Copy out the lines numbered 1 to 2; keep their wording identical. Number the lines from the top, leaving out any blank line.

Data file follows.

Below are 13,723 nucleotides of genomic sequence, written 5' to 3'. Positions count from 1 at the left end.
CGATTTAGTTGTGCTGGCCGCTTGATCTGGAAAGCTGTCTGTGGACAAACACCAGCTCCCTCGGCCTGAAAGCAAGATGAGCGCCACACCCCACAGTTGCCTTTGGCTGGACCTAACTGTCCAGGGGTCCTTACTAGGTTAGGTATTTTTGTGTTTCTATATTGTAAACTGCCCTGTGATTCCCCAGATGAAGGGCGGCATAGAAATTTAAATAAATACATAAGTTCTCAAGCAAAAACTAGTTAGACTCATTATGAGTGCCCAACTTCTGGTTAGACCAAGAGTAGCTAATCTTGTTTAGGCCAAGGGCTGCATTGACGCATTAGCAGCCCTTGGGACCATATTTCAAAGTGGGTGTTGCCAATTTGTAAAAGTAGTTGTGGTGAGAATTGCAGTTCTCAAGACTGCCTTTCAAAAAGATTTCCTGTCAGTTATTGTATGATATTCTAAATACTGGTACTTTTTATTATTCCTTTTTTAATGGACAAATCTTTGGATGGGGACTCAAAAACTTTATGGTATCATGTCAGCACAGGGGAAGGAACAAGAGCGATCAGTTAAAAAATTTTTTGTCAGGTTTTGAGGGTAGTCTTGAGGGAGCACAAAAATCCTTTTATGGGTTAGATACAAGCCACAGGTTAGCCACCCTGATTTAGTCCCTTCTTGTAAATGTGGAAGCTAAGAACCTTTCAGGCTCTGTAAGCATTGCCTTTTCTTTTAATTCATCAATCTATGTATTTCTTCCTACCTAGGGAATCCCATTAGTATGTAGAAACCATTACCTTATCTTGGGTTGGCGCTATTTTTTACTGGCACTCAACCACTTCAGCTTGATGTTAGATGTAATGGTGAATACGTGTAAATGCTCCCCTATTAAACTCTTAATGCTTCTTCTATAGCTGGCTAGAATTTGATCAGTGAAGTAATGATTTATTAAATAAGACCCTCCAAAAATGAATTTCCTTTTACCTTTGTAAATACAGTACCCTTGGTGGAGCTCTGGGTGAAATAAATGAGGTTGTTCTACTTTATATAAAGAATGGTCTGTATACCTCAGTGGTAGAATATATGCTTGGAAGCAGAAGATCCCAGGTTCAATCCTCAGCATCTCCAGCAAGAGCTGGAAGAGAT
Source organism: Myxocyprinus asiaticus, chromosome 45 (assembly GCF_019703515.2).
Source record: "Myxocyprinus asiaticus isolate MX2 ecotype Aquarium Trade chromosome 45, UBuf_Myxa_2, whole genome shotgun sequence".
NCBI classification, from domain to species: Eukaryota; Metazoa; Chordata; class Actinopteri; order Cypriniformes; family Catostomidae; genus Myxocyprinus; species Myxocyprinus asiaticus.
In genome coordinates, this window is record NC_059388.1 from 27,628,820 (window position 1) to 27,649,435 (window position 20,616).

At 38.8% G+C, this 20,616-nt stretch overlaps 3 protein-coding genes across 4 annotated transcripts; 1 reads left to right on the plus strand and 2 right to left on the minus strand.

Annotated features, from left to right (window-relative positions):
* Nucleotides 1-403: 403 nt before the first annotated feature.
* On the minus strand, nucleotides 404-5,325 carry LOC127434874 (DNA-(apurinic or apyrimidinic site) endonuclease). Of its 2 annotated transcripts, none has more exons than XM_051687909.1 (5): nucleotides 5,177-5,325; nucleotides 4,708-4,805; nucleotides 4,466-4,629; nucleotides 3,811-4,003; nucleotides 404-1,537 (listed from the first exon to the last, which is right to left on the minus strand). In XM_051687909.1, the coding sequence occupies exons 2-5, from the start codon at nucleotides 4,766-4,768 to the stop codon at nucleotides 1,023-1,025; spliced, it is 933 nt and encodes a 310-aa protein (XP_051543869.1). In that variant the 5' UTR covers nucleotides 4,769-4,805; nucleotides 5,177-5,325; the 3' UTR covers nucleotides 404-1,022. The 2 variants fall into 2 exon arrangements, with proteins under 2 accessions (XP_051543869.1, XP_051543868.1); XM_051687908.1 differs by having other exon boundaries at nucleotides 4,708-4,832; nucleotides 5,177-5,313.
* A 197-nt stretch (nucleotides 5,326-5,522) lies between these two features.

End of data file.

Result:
Below are 13,723 nucleotides of genomic sequence, written 5' to 3'. Positions count from 1 at the left end.
CGATTTAGTTGTGCTGGCCGCTTGATCTGGAAAGCTGTCTGTGGACAAACACCAGCTCCCTCGGCCTGAAAGCAAGATGAGCGCCACACCCCACAGTTGCCTTTGGCTGGACCTAACTGTCCAGGGGTCCTTACTAGGTTAGGTATTTTTGTGTTTCTATATTGTAAACTGCCCTGTGATTCCCCAGATGAAGGGCGGCATAGAAATTTAAATAAATACATAAGTTCTCAAGCAAAAACTAGTTAGACTCATTATGAGTGCCCAACTTCTGGTTAGACCAAGAGTAGCTAATCTTGTTTAGGCCAAGGGCTGCATTGACGCATTAGCAGCCCTTGGGACCATATTTCAAAGTGGGTGTTGCCAATTTGTAAAAGTAGTTGTGGTGAGAATTGCAGTTCTCAAGACTGCCTTTCAAAAAGATTTCCTGTCAGTTATTGTATGATATTCTAAATACTGGTACTTTTTATTATTCCTTTTTTAATGGACAAATCTTTGGATGGGGACTCAAAAACTTTATGGTATCATGTCAGCACAGGGGAAGGAACAAGAGCGATCAGTTAAAAAATTTTTTGTCAGGTTTTGAGGGTAGTCTTGAGGGAGCACAAAAATCCTTTTATGGGTTAGATACAAGCCACAGGTTAGCCACCCTGATTTAGTCCCTTCTTGTAAATGTGGAAGCTAAGAACCTTTCAGGCTCTGTAAGCATTGCCTTTTCTTTTAATTCATCAATCTATGTATTTCTTCCTACCTAGGGAATCCCATTAGTATGTAGAAACCATTACCTTATCTTGGGTTGGCGCTATTTTTTACTGGCACTCAACCACTTCAGCTTGATGTTAGATGTAATGGTGAATACGTGTAAATGCTCCCCTATTAAACTCTTAATGCTTCTTCTATAGCTGGCTAGAATTTGATCAGTGAAGTAATGATTTATTAAATAAGACCCTCCAAAAATGAATTTCCTTTTACCTTTGTAAATACAGTACCCTTGGTGGAGCTCTGGGTGAAATAAATGAGGTTGTTCTACTTTATATAAAGAATGGTCTGTATACCTCAGTGGTAGAATATATGCTTGGAAGCAGAAGATCCCAGGTTCAATCCTCAGCATCTCCAGCAAGAGCTGGAAGAGAT